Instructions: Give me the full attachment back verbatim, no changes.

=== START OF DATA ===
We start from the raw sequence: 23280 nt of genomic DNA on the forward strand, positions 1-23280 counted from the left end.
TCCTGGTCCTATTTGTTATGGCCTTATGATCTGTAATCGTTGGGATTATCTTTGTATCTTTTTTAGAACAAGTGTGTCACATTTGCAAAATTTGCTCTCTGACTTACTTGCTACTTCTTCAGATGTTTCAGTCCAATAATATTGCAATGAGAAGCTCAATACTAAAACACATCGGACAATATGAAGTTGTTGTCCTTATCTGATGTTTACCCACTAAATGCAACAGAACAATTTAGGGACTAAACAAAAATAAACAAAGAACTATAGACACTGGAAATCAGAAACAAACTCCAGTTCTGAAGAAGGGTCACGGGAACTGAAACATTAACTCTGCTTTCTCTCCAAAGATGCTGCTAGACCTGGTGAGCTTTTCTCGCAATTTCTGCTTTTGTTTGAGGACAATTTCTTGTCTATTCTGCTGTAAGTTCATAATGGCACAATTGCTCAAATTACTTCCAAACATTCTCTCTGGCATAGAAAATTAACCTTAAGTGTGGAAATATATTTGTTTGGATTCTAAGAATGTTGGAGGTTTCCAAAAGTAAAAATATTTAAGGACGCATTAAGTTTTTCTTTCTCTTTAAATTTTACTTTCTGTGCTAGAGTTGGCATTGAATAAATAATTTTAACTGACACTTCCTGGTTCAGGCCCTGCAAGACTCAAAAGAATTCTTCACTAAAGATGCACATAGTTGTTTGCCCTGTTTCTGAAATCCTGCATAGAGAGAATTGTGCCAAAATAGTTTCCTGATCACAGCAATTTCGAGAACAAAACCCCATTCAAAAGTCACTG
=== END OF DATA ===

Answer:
We start from the raw sequence: 23280 nt of genomic DNA on the forward strand, positions 1-23280 counted from the left end.
TCCTGGTCCTATTTGTTATGGCCTTATGATCTGTAATCGTTGGGATTATCTTTGTATCTTTTTTAGAACAAGTGTGTCACATTTGCAAAATTTGCTCTCTGACTTACTTGCTACTTCTTCAGATGTTTCAGTCCAATAATATTGCAATGAGAAGCTCAATACTAAAACACATCGGACAATATGAAGTTGTTGTCCTTATCTGATGTTTACCCACTAAATGCAACAGAACAATTTAGGGACTAAACAAAAATAAACAAAGAACTATAGACACTGGAAATCAGAAACAAACTCCAGTTCTGAAGAAGGGTCACGGGAACTGAAACATTAACTCTGCTTTCTCTCCAAAGATGCTGCTAGACCTGGTGAGCTTTTCTCGCAATTTCTGCTTTTGTTTGAGGACAATTTCTTGTCTATTCTGCTGTAAGTTCATAATGGCACAATTGCTCAAATTACTTCCAAACATTCTCTCTGGCATAGAAAATTAACCTTAAGTGTGGAAATATATTTGTTTGGATTCTAAGAATGTTGGAGGTTTCCAAAAGTAAAAATATTTAAGGACGCATTAAGTTTTTCTTTCTCTTTAAATTTTACTTTCTGTGCTAGAGTTGGCATTGAATAAATAATTTTAACTGACACTTCCTGGTTCAGGCCCTGCAAGACTCAAAAGAATTCTTCACTAAAGATGCACATAGTTGTTTGCCCTGTTTCTGAAATCCTGCATAGAGAGAATTGTGCCAAAATAGTTTCCTGATCACAGCAATTTCGAGAACAAAACCCCATTCAAAAGTCACTG